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Unit of study_

SCWK2007: Life-course Perspectives on Development

Semester 1, 2022 [Normal day] - Remote

This unit of study focuses on human development, communication and understanding diversity. Students are invited to engage critically with influential 20th and 21st century paradigms which have informed understandings of human development and wellbeing. Students are introduced to the scope of social work practice, including thinking about the importance of community and social connectedness.

Unit details and rules

Unit code SCWK2007
Academic unit Social Work
Credit points 6
48 credit points including (SCLG1001 and SCLG1002) or (12cp of SCLG1U01) or (12cp of 1000 level units in Diversity Studies)
Assumed knowledge


Available to study abroad and exchange students


Teaching staff

Coordinator Jioji Ravulo,
Lecturer(s) Rashid Flewellen,
Tutor(s) Joel Hollier,
Type Description Weight Due Length
Assignment Quiz 1
Multiple choice and short answer questions.
25% Week 04
Due date: 18 Mar 2022 at 23:00
1 hour
Outcomes assessed: LO1 LO2
Assignment Essay 1
20% Week 07
Due date: 08 Apr 2022 at 23:00
1000 words
Outcomes assessed: LO1 LO2
Assignment Quiz 2
Multiple choice and short answer questions
25% Week 10
Due date: 06 May 2022 at 23:00
Outcomes assessed: LO1 LO2 LO5
Assignment Essay 2
30% Week 12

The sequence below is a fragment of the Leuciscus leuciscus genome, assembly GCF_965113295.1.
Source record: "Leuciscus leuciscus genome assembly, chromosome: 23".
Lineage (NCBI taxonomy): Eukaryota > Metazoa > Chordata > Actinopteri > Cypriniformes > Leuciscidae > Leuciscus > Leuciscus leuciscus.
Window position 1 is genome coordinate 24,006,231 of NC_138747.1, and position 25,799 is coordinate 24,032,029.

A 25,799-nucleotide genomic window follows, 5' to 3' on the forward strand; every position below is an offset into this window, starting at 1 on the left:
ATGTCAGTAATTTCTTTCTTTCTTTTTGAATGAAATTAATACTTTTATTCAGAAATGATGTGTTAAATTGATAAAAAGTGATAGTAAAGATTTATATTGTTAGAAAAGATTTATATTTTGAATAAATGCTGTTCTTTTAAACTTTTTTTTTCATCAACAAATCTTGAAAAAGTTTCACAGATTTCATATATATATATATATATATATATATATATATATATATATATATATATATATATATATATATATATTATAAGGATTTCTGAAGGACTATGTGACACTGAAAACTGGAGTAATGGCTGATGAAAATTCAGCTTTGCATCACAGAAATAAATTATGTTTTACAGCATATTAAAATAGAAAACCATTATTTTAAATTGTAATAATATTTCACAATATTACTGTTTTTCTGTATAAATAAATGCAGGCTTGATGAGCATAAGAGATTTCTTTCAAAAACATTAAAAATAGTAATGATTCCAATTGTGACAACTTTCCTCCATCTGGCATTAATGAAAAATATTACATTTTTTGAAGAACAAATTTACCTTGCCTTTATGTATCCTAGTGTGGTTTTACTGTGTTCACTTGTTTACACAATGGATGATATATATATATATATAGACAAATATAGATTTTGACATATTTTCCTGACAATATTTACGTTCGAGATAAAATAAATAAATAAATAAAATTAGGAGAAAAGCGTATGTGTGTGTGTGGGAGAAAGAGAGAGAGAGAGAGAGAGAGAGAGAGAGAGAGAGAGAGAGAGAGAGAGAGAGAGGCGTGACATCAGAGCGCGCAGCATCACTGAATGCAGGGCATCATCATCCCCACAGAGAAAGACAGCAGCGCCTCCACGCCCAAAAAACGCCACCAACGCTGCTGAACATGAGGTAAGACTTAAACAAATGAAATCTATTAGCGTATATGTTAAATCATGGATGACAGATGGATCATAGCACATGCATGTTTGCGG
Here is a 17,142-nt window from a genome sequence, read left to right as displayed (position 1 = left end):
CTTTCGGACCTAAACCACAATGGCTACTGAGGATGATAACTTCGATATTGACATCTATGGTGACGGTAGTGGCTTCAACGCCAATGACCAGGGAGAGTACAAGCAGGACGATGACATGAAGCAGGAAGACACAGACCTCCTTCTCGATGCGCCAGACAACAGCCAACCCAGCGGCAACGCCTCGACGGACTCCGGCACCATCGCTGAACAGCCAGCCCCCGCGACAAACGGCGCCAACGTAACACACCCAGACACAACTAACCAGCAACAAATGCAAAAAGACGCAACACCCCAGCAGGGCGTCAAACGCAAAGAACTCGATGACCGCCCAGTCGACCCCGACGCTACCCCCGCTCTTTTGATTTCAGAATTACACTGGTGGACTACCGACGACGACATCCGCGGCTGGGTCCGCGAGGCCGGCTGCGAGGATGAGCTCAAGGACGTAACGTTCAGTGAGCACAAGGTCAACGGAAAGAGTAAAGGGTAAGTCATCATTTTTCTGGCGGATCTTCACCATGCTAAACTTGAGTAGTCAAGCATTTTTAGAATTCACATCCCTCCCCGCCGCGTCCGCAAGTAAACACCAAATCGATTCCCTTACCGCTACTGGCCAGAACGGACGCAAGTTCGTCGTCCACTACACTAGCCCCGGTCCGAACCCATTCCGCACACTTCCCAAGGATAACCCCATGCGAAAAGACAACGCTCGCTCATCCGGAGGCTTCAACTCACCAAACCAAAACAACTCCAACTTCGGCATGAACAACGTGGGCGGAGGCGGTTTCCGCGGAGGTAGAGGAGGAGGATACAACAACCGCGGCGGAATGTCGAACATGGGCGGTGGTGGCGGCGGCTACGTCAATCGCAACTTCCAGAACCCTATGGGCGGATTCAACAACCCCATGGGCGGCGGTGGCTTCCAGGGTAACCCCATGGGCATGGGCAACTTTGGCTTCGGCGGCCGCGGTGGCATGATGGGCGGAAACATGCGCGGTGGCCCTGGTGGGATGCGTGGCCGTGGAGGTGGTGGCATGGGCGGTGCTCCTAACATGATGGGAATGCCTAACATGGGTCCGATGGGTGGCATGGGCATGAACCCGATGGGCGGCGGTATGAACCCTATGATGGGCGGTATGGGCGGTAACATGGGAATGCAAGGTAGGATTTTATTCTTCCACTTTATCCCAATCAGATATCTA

Due date: 20 May 2022 at 23:00
1500 words
Outcomes assessed: LO1 LO2 LO3 LO4 LO5

Assessment summary

  • Quiz 1: Students will be asked to demonstrate their understanding of key themes and concepts introduced in the initial weeks of the semester. Through multiple choice and short answer questions, they will be asked to respond to questions relating to how understandings of human development account for, or fail to account for, diverse life experiences.
  • Quiz 2: This quiz requires students to respond to a series of short vignettes, through multiple choice and short answer questions. To do well in this task, students will need to draw upon concepts from topics discussed throughout the semester.
  • Essay 1: In this task, students will choose from a range of source materials (eg images and text from media sources), and respond to the reflective prompts provided. The task encourages students to take notice of messages, themes, assumptions, and understandings relating to human development within their everyday life.